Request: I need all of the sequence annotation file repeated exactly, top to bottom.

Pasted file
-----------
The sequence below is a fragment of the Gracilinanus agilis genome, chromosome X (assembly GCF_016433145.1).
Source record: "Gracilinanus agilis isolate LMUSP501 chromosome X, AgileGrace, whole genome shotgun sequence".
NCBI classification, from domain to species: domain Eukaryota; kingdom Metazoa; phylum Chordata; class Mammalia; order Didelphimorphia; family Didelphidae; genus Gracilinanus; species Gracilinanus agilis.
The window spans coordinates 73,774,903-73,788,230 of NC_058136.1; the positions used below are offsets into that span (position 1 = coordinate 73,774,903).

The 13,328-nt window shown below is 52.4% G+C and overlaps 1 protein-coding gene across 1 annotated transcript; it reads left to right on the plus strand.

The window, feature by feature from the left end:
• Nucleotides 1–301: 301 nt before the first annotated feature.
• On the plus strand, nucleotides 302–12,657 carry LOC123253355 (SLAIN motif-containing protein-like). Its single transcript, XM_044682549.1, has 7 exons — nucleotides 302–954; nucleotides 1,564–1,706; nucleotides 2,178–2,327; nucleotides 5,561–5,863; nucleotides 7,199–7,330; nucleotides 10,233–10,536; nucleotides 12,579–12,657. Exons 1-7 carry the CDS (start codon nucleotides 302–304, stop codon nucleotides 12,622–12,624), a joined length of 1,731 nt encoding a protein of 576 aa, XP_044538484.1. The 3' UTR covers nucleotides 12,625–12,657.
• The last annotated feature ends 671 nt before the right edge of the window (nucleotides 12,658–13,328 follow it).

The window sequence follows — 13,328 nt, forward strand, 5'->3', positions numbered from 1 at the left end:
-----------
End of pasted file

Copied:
The sequence below is a fragment of the Gracilinanus agilis genome, chromosome X (assembly GCF_016433145.1).
Source record: "Gracilinanus agilis isolate LMUSP501 chromosome X, AgileGrace, whole genome shotgun sequence".
NCBI classification, from domain to species: domain Eukaryota; kingdom Metazoa; phylum Chordata; class Mammalia; order Didelphimorphia; family Didelphidae; genus Gracilinanus; species Gracilinanus agilis.
The window spans coordinates 73,774,903-73,788,230 of NC_058136.1; the positions used below are offsets into that span (position 1 = coordinate 73,774,903).

The 13,328-nt window shown below is 52.4% G+C and overlaps 1 protein-coding gene across 1 annotated transcript; it reads left to right on the plus strand.

The window, feature by feature from the left end:
• Nucleotides 1–301: 301 nt before the first annotated feature.
• On the plus strand, nucleotides 302–12,657 carry LOC123253355 (SLAIN motif-containing protein-like). Its single transcript, XM_044682549.1, has 7 exons — nucleotides 302–954; nucleotides 1,564–1,706; nucleotides 2,178–2,327; nucleotides 5,561–5,863; nucleotides 7,199–7,330; nucleotides 10,233–10,536; nucleotides 12,579–12,657. Exons 1-7 carry the CDS (start codon nucleotides 302–304, stop codon nucleotides 12,622–12,624), a joined length of 1,731 nt encoding a protein of 576 aa, XP_044538484.1. The 3' UTR covers nucleotides 12,625–12,657.
• The last annotated feature ends 671 nt before the right edge of the window (nucleotides 12,658–13,328 follow it).

The window sequence follows — 13,328 nt, forward strand, 5'->3', positions numbered from 1 at the left end: